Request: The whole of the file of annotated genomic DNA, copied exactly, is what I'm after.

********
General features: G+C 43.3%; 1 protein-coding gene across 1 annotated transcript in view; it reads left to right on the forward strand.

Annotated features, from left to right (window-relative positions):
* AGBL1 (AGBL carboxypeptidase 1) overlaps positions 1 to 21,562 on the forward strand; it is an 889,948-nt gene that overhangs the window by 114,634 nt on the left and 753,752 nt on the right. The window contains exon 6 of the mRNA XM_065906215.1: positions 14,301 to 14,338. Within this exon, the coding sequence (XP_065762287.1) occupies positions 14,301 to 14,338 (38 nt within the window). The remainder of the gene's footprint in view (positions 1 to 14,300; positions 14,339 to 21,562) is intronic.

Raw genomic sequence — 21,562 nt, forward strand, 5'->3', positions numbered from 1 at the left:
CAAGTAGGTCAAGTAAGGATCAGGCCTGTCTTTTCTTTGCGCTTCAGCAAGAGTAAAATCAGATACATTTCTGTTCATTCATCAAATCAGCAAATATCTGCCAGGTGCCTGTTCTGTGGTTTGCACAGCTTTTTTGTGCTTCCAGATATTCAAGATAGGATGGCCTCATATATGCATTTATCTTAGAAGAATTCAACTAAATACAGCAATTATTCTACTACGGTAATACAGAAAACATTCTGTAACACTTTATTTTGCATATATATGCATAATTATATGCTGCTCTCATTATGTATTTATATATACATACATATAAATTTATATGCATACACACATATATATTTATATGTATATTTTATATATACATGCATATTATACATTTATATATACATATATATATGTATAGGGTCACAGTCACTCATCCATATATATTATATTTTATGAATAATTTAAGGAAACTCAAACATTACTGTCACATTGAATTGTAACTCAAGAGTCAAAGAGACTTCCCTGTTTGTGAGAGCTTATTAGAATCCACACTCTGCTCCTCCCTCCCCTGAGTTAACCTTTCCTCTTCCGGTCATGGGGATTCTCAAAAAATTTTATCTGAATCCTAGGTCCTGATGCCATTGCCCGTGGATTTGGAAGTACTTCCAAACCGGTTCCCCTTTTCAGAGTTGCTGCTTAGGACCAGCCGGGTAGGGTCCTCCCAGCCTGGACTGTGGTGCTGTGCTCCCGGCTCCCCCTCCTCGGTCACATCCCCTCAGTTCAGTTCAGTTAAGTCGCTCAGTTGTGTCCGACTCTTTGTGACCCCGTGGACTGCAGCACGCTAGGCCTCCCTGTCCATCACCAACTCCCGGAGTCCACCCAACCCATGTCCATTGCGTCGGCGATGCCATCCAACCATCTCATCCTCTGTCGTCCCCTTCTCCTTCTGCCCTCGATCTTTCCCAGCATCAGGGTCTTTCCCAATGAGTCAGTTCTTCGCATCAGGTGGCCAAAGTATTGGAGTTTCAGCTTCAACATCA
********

General features: G+C 43.3%; 1 protein-coding gene across 1 annotated transcript in view; it reads left to right on the forward strand.

Annotated features, from left to right (window-relative positions):
* AGBL1 (AGBL carboxypeptidase 1) overlaps positions 1 to 21,562 on the forward strand; it is an 889,948-nt gene that overhangs the window by 114,634 nt on the left and 753,752 nt on the right. The window contains exon 6 of the mRNA XM_065906215.1: positions 14,301 to 14,338. Within this exon, the coding sequence (XP_065762287.1) occupies positions 14,301 to 14,338 (38 nt within the window). The remainder of the gene's footprint in view (positions 1 to 14,300; positions 14,339 to 21,562) is intronic.

Raw genomic sequence — 21,562 nt, forward strand, 5'->3', positions numbered from 1 at the left:
CAAGTAGGTCAAGTAAGGATCAGGCCTGTCTTTTCTTTGCGCTTCAGCAAGAGTAAAATCAGATACATTTCTGTTCATTCATCAAATCAGCAAATATCTGCCAGGTGCCTGTTCTGTGGTTTGCACAGCTTTTTTGTGCTTCCAGATATTCAAGATAGGATGGCCTCATATATGCATTTATCTTAGAAGAATTCAACTAAATACAGCAATTATTCTACTACGGTAATACAGAAAACATTCTGTAACACTTTATTTTGCATATATATGCATAATTATATGCTGCTCTCATTATGTATTTATATATACATACATATAAATTTATATGCATACACACATATATATTTATATGTATATTTTATATATACATGCATATTATACATTTATATATACATATATATATGTATAGGGTCACAGTCACTCATCCATATATATTATATTTTATGAATAATTTAAGGAAACTCAAACATTACTGTCACATTGAATTGTAACTCAAGAGTCAAAGAGACTTCCCTGTTTGTGAGAGCTTATTAGAATCCACACTCTGCTCCTCCCTCCCCTGAGTTAACCTTTCCTCTTCCGGTCATGGGGATTCTCAAAAAATTTTATCTGAATCCTAGGTCCTGATGCCATTGCCCGTGGATTTGGAAGTACTTCCAAACCGGTTCCCCTTTTCAGAGTTGCTGCTTAGGACCAGCCGGGTAGGGTCCTCCCAGCCTGGACTGTGGTGCTGTGCTCCCGGCTCCCCCTCCTCGGTCACATCCCCTCAGTTCAGTTCAGTTAAGTCGCTCAGTTGTGTCCGACTCTTTGTGACCCCGTGGACTGCAGCACGCTAGGCCTCCCTGTCCATCACCAACTCCCGGAGTCCACCCAACCCATGTCCATTGCGTCGGCGATGCCATCCAACCATCTCATCCTCTGTCGTCCCCTTCTCCTTCTGCCCTCGATCTTTCCCAGCATCAGGGTCTTTCCCAATGAGTCAGTTCTTCGCATCAGGTGGCCAAAGTATTGGAGTTTCAGCTTCAACATCA